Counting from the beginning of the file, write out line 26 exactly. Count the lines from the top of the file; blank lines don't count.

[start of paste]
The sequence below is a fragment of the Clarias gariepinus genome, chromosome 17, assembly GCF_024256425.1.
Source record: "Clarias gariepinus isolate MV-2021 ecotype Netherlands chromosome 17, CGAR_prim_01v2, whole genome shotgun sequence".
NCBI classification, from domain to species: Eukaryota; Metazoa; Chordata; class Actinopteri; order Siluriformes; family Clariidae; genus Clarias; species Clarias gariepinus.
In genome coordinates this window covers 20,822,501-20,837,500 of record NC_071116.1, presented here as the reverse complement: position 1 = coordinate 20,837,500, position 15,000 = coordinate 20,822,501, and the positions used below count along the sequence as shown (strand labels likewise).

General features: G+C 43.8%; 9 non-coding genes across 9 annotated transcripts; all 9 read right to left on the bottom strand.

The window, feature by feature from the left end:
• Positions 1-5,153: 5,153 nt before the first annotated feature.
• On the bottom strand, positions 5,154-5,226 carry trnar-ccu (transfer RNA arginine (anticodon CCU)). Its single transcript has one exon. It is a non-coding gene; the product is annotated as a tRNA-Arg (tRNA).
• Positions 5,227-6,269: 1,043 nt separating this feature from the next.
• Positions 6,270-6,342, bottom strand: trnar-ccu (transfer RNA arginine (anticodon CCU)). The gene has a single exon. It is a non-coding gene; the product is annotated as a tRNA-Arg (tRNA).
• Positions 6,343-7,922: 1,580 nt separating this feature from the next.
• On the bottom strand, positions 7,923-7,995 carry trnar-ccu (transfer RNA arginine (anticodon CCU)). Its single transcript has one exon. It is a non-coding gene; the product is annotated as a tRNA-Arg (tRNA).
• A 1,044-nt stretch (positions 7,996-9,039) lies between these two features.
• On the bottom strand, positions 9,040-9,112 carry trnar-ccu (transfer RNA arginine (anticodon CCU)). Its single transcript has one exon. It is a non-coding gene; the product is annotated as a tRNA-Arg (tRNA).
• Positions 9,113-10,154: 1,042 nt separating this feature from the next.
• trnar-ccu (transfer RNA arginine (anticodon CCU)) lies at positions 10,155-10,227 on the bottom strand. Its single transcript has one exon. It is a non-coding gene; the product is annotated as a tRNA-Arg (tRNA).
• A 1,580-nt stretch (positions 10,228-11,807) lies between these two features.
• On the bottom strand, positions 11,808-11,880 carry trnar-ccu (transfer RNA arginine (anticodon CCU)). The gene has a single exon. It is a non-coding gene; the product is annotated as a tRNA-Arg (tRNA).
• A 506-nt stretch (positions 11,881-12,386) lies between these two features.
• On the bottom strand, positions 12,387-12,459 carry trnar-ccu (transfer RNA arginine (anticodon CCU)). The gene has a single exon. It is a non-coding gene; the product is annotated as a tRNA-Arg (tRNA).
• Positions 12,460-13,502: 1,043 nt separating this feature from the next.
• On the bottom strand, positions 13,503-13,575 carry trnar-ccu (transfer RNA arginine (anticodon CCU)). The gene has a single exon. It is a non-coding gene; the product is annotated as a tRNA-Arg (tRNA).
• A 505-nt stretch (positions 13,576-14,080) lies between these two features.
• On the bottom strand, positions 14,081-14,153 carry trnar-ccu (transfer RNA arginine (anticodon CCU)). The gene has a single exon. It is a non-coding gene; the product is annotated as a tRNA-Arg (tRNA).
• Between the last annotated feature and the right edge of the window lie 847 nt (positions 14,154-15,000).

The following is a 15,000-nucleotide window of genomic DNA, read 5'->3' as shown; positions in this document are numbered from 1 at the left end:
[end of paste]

The following is a 15,000-nucleotide window of genomic DNA, read 5'->3' as shown; positions in this document are numbered from 1 at the left end: